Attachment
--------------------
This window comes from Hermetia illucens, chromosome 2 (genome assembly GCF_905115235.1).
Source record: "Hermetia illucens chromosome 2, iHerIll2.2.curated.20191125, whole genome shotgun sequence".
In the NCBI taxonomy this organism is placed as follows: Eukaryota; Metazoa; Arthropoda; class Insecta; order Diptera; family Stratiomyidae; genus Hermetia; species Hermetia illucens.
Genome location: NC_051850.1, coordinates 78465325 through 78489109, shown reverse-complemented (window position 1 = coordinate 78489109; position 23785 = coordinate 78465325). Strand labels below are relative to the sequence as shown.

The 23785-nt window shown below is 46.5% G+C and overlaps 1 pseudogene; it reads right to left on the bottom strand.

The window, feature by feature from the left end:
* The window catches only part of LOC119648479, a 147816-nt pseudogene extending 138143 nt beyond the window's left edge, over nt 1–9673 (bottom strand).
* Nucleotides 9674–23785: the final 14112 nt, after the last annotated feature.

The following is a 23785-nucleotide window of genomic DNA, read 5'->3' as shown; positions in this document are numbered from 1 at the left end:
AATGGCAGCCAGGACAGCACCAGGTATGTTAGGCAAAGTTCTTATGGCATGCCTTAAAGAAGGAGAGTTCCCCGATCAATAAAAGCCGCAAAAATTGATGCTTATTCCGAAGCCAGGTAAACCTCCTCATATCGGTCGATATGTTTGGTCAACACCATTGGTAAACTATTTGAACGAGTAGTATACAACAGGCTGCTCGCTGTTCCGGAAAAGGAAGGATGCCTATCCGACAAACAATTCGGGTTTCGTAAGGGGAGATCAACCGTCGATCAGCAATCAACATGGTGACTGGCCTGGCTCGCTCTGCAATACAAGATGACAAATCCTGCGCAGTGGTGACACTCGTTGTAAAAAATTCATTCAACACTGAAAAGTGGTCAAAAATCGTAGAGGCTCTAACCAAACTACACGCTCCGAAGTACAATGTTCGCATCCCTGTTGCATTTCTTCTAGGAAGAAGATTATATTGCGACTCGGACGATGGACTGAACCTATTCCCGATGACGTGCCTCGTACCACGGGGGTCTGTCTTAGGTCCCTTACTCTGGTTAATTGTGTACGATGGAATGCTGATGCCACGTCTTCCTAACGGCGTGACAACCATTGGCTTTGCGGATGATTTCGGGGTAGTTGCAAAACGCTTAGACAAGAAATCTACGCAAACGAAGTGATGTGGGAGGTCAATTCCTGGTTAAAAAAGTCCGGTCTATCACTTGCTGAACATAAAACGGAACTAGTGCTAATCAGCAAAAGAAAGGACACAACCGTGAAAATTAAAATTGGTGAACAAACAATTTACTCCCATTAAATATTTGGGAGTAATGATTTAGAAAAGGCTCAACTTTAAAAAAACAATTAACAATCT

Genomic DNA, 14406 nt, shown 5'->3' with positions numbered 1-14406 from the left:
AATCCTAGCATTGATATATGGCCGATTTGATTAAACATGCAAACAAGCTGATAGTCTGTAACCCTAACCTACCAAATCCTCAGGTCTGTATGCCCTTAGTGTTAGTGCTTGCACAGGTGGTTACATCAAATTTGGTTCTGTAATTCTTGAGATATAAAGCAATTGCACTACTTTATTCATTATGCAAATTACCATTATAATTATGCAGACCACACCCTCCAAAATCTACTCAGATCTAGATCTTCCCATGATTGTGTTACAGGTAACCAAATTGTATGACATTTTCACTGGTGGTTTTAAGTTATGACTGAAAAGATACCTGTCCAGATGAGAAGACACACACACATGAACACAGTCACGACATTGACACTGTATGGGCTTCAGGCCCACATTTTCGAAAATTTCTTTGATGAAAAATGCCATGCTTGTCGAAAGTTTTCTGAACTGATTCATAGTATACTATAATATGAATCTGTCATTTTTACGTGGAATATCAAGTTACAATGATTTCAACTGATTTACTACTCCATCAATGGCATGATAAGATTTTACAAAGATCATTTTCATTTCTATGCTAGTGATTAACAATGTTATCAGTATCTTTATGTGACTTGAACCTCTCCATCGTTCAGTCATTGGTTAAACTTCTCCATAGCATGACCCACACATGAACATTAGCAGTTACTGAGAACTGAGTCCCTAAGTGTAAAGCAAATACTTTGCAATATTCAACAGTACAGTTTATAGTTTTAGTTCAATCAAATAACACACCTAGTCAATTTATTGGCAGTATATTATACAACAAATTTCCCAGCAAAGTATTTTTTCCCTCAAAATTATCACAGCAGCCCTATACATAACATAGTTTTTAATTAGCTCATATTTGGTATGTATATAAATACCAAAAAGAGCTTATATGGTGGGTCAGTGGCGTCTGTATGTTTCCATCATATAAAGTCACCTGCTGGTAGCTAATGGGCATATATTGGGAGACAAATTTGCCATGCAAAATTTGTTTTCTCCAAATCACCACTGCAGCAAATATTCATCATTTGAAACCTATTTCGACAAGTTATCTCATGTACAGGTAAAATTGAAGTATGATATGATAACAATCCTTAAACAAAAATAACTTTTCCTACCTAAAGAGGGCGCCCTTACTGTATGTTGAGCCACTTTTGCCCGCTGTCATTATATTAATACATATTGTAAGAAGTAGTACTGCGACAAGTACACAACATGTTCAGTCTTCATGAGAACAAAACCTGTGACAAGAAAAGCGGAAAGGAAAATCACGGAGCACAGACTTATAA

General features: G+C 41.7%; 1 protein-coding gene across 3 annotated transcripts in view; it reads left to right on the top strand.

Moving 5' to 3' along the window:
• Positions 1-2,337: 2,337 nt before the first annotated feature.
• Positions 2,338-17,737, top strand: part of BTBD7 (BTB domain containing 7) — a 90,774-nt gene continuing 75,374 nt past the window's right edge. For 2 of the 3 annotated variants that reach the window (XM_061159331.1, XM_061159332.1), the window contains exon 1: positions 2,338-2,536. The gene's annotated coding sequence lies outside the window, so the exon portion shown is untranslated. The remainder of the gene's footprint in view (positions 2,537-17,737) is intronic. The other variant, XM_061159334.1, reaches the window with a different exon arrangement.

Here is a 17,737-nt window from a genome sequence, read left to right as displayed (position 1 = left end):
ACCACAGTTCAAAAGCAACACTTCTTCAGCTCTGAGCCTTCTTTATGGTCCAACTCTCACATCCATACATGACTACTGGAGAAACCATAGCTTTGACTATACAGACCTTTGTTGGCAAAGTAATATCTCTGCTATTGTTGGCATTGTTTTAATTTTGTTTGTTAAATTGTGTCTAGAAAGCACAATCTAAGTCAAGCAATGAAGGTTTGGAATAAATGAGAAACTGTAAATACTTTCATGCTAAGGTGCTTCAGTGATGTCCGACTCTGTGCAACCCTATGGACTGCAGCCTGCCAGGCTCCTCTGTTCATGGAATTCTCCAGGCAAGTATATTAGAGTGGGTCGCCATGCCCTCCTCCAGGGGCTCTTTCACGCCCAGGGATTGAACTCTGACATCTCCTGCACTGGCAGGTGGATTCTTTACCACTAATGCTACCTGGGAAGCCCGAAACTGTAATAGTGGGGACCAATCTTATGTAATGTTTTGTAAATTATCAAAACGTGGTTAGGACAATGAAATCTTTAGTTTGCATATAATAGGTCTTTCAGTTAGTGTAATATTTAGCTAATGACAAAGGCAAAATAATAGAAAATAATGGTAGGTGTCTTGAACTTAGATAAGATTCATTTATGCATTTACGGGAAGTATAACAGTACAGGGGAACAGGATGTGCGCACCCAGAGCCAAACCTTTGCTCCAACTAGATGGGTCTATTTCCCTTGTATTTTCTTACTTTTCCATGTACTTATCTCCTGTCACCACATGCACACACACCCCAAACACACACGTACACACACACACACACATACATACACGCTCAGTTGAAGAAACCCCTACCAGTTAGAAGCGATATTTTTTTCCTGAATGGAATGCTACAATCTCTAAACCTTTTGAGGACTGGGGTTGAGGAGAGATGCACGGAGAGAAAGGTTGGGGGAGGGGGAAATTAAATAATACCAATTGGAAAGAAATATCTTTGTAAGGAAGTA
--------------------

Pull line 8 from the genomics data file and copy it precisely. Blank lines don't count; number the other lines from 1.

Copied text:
* Nucleotides 9674–23785: the final 14112 nt, after the last annotated feature.